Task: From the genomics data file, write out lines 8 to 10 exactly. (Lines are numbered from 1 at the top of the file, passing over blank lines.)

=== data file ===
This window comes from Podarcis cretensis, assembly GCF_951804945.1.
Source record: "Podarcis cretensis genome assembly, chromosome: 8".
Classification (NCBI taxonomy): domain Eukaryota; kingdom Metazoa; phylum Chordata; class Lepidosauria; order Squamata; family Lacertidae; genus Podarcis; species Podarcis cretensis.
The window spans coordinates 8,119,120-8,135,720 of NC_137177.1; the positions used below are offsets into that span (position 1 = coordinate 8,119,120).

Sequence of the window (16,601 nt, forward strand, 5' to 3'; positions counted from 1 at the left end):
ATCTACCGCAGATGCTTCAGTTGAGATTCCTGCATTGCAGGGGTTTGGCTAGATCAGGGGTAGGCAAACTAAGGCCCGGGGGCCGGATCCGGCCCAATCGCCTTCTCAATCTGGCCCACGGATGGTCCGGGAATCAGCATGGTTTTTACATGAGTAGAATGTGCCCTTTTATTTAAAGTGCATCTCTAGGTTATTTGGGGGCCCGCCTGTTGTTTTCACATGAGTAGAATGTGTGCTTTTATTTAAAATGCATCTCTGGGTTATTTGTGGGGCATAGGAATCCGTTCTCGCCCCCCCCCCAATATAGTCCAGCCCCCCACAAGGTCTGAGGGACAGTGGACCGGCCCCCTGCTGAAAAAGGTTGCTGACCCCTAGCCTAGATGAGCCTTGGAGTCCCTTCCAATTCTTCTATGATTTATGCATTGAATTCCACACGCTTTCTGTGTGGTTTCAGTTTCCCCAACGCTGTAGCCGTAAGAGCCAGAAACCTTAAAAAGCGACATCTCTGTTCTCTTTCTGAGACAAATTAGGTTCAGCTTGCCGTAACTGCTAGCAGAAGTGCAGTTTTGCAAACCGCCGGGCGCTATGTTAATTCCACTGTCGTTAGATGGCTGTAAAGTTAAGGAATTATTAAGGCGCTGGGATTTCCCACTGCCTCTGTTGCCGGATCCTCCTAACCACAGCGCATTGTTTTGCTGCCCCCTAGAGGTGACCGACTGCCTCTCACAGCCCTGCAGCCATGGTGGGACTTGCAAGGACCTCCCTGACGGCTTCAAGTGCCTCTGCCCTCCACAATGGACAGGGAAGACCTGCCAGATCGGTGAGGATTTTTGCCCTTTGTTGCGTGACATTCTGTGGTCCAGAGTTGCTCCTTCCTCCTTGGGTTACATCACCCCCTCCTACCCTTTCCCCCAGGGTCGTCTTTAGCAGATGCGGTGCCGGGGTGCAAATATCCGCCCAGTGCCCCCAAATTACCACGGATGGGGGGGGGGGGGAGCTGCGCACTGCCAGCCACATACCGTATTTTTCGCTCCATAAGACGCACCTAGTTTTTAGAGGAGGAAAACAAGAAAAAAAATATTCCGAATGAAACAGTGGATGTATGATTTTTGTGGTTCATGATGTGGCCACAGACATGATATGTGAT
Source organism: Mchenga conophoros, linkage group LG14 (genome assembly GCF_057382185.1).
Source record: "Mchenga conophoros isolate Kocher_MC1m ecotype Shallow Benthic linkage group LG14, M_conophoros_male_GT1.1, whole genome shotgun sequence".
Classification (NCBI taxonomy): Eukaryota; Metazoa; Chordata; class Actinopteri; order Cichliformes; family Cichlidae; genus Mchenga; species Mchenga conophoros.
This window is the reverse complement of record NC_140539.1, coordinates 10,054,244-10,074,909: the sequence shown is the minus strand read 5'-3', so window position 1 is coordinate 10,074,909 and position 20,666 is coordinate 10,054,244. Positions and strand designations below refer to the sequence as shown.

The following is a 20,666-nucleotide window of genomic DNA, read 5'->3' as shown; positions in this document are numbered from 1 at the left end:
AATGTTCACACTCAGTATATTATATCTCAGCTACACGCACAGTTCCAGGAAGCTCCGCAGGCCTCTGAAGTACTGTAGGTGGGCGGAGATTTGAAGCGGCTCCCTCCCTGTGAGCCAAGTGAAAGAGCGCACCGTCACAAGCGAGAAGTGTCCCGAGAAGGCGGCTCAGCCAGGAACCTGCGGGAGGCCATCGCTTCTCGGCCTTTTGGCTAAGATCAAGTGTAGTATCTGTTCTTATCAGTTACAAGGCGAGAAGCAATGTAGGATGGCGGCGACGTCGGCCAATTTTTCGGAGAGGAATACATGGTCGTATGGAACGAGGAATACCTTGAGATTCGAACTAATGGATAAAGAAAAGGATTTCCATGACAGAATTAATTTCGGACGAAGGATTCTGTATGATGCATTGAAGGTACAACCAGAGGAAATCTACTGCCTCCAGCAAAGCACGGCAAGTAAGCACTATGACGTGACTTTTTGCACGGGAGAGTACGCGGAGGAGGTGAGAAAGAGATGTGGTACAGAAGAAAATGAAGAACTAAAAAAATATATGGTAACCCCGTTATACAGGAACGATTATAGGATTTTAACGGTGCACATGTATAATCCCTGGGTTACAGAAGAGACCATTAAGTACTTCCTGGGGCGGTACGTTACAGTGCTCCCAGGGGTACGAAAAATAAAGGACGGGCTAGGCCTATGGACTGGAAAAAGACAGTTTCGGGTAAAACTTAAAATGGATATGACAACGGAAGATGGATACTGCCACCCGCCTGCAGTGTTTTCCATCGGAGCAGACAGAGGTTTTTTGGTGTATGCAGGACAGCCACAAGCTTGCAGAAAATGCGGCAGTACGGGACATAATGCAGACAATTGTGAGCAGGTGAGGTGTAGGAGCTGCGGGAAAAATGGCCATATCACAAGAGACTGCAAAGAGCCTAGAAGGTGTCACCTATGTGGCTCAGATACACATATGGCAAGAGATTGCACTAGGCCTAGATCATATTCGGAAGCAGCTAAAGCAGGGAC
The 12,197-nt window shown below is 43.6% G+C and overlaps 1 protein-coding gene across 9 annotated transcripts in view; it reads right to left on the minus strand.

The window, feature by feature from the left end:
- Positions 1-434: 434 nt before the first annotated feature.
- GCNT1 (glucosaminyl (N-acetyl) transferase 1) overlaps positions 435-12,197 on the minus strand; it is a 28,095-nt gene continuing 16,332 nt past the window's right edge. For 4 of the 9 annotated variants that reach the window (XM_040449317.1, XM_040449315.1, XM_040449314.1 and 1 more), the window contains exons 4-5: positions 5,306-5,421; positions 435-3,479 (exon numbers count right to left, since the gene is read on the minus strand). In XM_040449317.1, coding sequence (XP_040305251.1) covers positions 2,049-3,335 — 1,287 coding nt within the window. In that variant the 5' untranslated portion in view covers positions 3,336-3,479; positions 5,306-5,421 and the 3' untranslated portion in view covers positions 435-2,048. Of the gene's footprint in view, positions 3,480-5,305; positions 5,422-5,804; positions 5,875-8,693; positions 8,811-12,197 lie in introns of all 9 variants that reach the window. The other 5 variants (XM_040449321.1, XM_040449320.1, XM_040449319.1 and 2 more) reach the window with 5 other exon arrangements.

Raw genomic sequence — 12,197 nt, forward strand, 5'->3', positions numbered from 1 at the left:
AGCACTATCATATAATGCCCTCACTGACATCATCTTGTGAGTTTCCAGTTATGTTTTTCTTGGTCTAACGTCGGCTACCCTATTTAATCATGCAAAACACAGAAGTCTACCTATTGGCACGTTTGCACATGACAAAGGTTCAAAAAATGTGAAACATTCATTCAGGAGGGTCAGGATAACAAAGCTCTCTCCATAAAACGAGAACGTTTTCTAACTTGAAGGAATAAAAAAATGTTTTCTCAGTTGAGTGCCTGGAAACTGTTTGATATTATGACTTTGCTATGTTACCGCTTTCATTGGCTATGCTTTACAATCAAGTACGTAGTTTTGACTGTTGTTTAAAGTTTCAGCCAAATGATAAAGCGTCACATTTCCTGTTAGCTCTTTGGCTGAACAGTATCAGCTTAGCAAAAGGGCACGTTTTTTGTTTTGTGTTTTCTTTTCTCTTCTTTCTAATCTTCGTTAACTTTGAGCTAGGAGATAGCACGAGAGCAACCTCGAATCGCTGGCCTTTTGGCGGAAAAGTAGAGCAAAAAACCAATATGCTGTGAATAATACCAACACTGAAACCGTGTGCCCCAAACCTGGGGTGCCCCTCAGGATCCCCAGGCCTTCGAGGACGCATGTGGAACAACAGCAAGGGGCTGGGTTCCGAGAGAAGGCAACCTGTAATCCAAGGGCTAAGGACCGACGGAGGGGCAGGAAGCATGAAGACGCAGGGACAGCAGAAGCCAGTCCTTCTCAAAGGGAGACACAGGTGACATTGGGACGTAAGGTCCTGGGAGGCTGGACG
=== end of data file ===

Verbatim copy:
Source record: "Mchenga conophoros isolate Kocher_MC1m ecotype Shallow Benthic linkage group LG14, M_conophoros_male_GT1.1, whole genome shotgun sequence".
Classification (NCBI taxonomy): Eukaryota; Metazoa; Chordata; class Actinopteri; order Cichliformes; family Cichlidae; genus Mchenga; species Mchenga conophoros.
This window is the reverse complement of record NC_140539.1, coordinates 10,054,244-10,074,909: the sequence shown is the minus strand read 5'-3', so window position 1 is coordinate 10,074,909 and position 20,666 is coordinate 10,054,244. Positions and strand designations below refer to the sequence as shown.